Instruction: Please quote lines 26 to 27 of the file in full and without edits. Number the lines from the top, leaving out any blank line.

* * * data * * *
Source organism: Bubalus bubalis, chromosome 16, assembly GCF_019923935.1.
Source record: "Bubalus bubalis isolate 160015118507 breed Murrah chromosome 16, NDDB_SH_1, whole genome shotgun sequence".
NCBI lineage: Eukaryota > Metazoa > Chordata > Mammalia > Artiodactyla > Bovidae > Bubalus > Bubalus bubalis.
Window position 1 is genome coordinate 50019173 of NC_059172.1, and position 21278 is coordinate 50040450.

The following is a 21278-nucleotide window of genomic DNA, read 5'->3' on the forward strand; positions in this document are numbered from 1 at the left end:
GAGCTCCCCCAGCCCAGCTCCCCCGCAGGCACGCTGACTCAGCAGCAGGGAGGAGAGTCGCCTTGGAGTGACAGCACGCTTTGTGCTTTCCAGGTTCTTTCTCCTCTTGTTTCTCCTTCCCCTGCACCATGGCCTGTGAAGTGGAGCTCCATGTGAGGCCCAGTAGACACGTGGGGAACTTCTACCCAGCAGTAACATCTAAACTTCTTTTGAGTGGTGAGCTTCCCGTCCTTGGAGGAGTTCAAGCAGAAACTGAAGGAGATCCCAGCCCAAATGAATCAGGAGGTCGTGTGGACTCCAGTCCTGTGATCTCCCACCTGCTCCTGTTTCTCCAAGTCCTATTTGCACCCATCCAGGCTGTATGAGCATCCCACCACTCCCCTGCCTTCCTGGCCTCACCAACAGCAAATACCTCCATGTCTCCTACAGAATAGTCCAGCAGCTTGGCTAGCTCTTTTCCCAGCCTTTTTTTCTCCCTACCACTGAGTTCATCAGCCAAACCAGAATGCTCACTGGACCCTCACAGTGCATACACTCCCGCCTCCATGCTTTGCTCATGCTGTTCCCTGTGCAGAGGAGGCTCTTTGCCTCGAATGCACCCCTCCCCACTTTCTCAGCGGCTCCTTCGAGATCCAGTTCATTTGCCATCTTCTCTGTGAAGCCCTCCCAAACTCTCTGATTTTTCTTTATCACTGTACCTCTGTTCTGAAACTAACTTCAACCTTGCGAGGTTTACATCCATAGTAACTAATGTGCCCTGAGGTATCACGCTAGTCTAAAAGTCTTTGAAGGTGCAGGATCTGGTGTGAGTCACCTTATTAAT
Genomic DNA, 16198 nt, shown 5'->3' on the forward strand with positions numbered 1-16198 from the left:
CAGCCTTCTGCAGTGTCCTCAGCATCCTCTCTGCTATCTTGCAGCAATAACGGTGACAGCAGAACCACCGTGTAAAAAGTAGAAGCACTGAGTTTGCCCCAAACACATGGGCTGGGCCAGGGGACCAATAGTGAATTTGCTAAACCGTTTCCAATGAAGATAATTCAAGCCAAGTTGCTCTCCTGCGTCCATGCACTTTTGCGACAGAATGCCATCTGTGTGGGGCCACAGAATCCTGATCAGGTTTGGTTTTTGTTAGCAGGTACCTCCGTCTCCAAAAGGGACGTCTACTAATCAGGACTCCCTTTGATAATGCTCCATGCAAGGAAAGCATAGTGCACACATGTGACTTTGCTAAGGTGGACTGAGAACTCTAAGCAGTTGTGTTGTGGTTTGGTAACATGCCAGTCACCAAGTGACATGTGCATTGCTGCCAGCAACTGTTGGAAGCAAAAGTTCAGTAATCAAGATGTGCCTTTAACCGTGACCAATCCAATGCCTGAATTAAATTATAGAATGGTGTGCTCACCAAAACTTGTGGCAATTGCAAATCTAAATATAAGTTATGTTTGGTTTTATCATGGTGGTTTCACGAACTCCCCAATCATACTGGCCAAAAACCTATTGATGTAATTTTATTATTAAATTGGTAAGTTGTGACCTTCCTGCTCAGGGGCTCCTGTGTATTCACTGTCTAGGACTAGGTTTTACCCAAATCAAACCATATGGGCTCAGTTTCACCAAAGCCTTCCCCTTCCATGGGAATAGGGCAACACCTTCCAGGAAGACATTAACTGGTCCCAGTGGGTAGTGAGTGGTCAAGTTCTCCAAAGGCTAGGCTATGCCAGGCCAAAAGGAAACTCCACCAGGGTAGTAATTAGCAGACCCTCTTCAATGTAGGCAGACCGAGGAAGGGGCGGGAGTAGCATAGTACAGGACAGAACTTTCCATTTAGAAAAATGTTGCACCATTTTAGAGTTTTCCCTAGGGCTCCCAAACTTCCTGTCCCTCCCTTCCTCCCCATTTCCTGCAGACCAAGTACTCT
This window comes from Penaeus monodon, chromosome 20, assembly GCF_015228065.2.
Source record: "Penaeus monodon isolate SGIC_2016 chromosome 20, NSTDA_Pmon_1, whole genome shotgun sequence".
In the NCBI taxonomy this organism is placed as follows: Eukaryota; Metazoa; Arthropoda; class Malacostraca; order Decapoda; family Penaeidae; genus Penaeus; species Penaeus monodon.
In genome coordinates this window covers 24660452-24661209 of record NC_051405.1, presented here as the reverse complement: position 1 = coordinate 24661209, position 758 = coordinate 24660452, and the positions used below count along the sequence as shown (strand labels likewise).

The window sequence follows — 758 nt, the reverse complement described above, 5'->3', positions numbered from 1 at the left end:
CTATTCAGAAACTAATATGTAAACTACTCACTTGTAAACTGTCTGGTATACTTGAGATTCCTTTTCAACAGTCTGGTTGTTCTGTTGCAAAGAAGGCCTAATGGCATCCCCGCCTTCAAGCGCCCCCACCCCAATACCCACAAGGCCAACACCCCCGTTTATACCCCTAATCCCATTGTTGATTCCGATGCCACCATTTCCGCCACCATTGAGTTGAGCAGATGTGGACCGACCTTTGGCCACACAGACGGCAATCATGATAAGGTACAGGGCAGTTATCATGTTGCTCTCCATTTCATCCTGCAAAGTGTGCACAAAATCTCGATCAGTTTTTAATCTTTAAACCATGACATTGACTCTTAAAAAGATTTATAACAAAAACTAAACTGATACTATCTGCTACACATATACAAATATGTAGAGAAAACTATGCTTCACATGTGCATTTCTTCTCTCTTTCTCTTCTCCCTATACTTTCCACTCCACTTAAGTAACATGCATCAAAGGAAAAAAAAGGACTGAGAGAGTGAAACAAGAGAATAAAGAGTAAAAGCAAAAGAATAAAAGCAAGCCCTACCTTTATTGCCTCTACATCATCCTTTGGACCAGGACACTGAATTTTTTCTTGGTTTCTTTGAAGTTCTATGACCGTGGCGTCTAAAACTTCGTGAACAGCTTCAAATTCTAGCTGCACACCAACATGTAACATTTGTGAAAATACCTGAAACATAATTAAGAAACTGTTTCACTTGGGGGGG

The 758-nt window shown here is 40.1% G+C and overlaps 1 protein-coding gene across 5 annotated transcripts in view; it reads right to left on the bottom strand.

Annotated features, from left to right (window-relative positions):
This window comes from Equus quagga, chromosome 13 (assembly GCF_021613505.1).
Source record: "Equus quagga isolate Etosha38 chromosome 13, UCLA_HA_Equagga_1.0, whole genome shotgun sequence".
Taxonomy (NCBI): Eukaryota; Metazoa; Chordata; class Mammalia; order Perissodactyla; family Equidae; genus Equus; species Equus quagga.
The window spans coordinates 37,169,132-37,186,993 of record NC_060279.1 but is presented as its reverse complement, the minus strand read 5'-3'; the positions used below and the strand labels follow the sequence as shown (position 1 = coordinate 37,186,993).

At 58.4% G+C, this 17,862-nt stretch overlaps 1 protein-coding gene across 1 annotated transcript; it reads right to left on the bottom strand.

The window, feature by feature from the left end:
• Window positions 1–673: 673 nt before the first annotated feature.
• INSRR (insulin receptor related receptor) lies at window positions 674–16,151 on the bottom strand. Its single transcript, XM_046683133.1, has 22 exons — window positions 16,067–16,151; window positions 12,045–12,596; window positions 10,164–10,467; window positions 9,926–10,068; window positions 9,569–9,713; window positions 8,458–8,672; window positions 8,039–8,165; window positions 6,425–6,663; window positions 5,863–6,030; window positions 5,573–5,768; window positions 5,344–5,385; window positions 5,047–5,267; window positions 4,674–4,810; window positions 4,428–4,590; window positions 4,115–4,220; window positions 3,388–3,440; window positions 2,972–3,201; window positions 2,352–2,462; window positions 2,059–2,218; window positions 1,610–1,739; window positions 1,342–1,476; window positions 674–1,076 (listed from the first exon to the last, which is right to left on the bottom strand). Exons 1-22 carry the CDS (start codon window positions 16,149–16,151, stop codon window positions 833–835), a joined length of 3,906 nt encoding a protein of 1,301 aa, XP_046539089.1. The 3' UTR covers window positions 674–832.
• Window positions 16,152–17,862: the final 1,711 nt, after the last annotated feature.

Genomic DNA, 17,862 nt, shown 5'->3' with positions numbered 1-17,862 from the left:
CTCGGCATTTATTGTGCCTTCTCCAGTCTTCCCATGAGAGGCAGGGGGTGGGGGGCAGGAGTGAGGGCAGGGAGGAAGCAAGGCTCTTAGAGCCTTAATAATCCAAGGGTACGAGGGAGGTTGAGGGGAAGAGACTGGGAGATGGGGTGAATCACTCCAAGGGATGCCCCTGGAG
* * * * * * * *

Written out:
Genomic DNA, 17,862 nt, shown 5'->3' with positions numbered 1-17,862 from the left:
CTCGGCATTTATTGTGCCTTCTCCAGTCTTCCCATGAGAGGCAGGGGGTGGGGGGCAGGAGTGAGGGCAGGGAGGAAGCAAGGCTCTTAGAGCCTTAATAATCCAAGGGTACGAGGGAGGTTGAGGGGAAGAGACTGGGAGATGGGGTGAATCACTCCAAGGGATGCCCCTGGAG